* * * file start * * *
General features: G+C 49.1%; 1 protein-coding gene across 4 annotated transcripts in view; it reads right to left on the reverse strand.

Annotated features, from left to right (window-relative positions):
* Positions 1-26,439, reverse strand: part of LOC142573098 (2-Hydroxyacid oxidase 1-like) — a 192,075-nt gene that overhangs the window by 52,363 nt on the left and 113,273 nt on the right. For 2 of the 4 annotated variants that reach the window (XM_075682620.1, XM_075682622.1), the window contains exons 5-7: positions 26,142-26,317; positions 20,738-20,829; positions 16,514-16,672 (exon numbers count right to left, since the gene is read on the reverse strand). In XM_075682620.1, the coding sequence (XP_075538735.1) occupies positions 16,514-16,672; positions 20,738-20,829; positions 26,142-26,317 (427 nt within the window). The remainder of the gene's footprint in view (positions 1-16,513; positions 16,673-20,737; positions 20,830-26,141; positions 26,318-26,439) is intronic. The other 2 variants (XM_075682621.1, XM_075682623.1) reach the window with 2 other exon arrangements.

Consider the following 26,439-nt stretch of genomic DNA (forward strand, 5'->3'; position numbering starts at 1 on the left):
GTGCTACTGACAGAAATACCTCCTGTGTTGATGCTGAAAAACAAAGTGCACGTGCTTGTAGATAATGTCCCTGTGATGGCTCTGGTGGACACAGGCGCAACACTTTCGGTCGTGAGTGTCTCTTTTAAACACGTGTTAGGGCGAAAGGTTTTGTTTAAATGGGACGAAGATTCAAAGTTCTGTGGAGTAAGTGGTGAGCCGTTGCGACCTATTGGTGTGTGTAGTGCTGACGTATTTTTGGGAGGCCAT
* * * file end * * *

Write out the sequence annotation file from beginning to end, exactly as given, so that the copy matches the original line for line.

General features: G+C 49.1%; 1 protein-coding gene across 4 annotated transcripts in view; it reads right to left on the reverse strand.

Annotated features, from left to right (window-relative positions):
* Positions 1-26,439, reverse strand: part of LOC142573098 (2-Hydroxyacid oxidase 1-like) — a 192,075-nt gene that overhangs the window by 52,363 nt on the left and 113,273 nt on the right. For 2 of the 4 annotated variants that reach the window (XM_075682620.1, XM_075682622.1), the window contains exons 5-7: positions 26,142-26,317; positions 20,738-20,829; positions 16,514-16,672 (exon numbers count right to left, since the gene is read on the reverse strand). In XM_075682620.1, the coding sequence (XP_075538735.1) occupies positions 16,514-16,672; positions 20,738-20,829; positions 26,142-26,317 (427 nt within the window). The remainder of the gene's footprint in view (positions 1-16,513; positions 16,673-20,737; positions 20,830-26,141; positions 26,318-26,439) is intronic. The other 2 variants (XM_075682621.1, XM_075682623.1) reach the window with 2 other exon arrangements.

Consider the following 26,439-nt stretch of genomic DNA (forward strand, 5'->3'; position numbering starts at 1 on the left):
GTGCTACTGACAGAAATACCTCCTGTGTTGATGCTGAAAAACAAAGTGCACGTGCTTGTAGATAATGTCCCTGTGATGGCTCTGGTGGACACAGGCGCAACACTTTCGGTCGTGAGTGTCTCTTTTAAACACGTGTTAGGGCGAAAGGTTTTGTTTAAATGGGACGAAGATTCAAAGTTCTGTGGAGTAAGTGGTGAGCCGTTGCGACCTATTGGTGTGTGTAGTGCTGACGTATTTTTGGGAGGCCAT